I was introduced to Zatoichi couple of months ago when I headed to YouTube one Saturday morning and typed in ‘old Japanese samurai movies’ to satiate my thirst for some good old black & white samurai action; to the times before CGI blood splatter became the norm. For the uninitiated, Zatoichi is a Japanese fictional character, created by Kan Shimozawa. He is a blind swordsman, a Yakuza and an eternal lone wolf who inevitably walks into trouble but ends up being the solution too!
I have watched a few movies so far and I have gotten quite hooked to the simple story telling and the complex character. And at the end of a movie I don’t usually sit around and think about the ‘take aways’ from it, except in a few cases and Zatoichi is one such case. And what I have learnt so far:
Tough, tough, tough…but Zatoichi screams out integrity to the point where he cuts down one of his teachers because the Sensei was guilty of stealing money ( New Tale of Zatoichi, 1963).
To instill integrity into an organization or oneself is tough and to maintain it, even tougher, more so specially in the current economic situation. Thankfully I can cite two organizations who have so far stuck to the ‘spirit and the letter’ – one, the TATA group, by default of being born in a country where Jamsetji Tata decided to make a humble beginning, and two, GE Oil and Gas, my work place, where adhering to working with integrity is a way of life. Sticking to your thoughts and belief systems in the face of adversity is the way to go.
Cliché alert – Hardwork and dedication does indeed pay off
The name Zatoichi strikes fear in the heart of his nemesis, not because he is a masseur or an accomplished singer or a skilled Shamisen player or a cunning player of Chō-Han. But he is good with his sword….extremely good. Despite his blindness, Zatoichi is said to have dedicated years to perfect the art of handling the sword.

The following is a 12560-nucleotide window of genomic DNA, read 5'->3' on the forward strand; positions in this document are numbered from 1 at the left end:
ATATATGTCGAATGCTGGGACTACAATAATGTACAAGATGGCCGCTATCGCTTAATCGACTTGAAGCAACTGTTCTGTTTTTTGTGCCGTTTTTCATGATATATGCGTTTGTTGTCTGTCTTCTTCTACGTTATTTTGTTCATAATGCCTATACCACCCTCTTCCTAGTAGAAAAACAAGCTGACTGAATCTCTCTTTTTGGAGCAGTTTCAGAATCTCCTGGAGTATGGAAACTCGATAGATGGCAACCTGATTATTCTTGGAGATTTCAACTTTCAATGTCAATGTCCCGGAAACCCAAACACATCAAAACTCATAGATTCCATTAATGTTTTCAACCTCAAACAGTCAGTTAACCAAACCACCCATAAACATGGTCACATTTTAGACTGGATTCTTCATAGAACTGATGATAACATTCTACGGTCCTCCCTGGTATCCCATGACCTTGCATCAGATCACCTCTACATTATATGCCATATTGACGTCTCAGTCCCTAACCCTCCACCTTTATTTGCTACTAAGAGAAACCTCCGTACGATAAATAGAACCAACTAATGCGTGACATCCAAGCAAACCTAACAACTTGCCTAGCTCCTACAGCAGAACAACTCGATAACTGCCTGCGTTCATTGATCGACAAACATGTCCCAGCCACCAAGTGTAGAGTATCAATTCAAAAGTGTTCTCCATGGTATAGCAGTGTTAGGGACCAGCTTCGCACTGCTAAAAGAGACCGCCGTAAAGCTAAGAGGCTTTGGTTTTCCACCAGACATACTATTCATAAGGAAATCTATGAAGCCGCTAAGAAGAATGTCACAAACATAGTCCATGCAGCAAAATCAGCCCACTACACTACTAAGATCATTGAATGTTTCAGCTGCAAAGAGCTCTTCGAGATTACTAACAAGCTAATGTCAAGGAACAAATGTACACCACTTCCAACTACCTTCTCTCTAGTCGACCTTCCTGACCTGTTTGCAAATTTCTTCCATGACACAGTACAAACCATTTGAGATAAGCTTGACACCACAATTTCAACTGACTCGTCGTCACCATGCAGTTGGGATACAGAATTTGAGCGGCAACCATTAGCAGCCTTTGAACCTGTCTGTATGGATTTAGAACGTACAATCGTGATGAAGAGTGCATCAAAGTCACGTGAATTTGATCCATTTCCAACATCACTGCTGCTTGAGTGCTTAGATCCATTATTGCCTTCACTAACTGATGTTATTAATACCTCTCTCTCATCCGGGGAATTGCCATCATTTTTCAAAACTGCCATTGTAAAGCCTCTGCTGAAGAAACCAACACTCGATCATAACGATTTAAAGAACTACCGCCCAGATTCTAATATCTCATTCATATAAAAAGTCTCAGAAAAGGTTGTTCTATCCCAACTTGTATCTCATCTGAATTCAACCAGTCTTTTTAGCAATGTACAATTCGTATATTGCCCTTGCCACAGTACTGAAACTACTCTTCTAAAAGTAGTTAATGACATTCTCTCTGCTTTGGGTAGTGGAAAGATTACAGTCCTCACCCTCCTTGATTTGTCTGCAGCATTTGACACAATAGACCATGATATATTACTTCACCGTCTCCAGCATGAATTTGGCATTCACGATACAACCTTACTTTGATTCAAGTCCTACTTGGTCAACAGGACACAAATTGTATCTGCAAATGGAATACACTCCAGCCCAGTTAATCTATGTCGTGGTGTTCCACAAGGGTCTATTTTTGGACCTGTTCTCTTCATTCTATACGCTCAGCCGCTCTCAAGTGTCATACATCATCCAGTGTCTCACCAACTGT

The much often repeated ‘hard work and dedication’ is no magic mantra and there are scores of individuals who can be used as examples. Whatever you set out to do, the mantra will ensure you carve yourself into a niche corner and people will definitely come seeking that skill. Personally, I am amazed at the fact that I got through to a PhD in an engineering subject despite Mathematics being my greatest foe. I stopped understanding Maths the day numbers and alphabets came together in a problem statement! Now when I look back, I remember the sheets of paper piled high on my desk, slogging through numerous calculus problems but all that effort had paid off.
Pick up a Skill – learn Jiu Jitsu!
Zatoichi – a masseur, a skill which helps him easily penetrate enemy lines who mistake him to be a lowly blind man doing his job; a swordsman, a skill which he uses in great effect to protect himself and others; a singer complemented by the Shamisen instrument, which he uses not only to entertain fellow travelers but also to ‘sing away the blues’; a good knowledge of Judo and Jiu Jitsu and a great gambler- he is skilled with the dice which gets him the money to enable his life as a drifter. The actor and director, Katsu Shintaro, who portrayed the character on the big screen was equally talented.
In short, acquire a new skill or hone your old one, get active, for they not only help you stand out from the crowd but will also help you keep your mind refreshed during hard times and its also a great way to socialise. Few years ago I had the opportunity to learn Jiu Jitsu from some very dedicated and talented people at the Northumbria University Jiu Jitsu club. I didn’t continue, but on the way I made new friends and had a great time. There were many things that I have started but haven’t seen it through to completion but I did make the effort to give them a go. Mandarin is a new skill I am working on now.
Zatoichi turns out to be a man on a Fool’s journey and I hope to follow him for the few more movies left on the playlist. To write about him was the easy part…
I thankfully found someone who has gone all out and blogged about the 30 movies based on this character. You can find the link to Dr Wroot’s page here.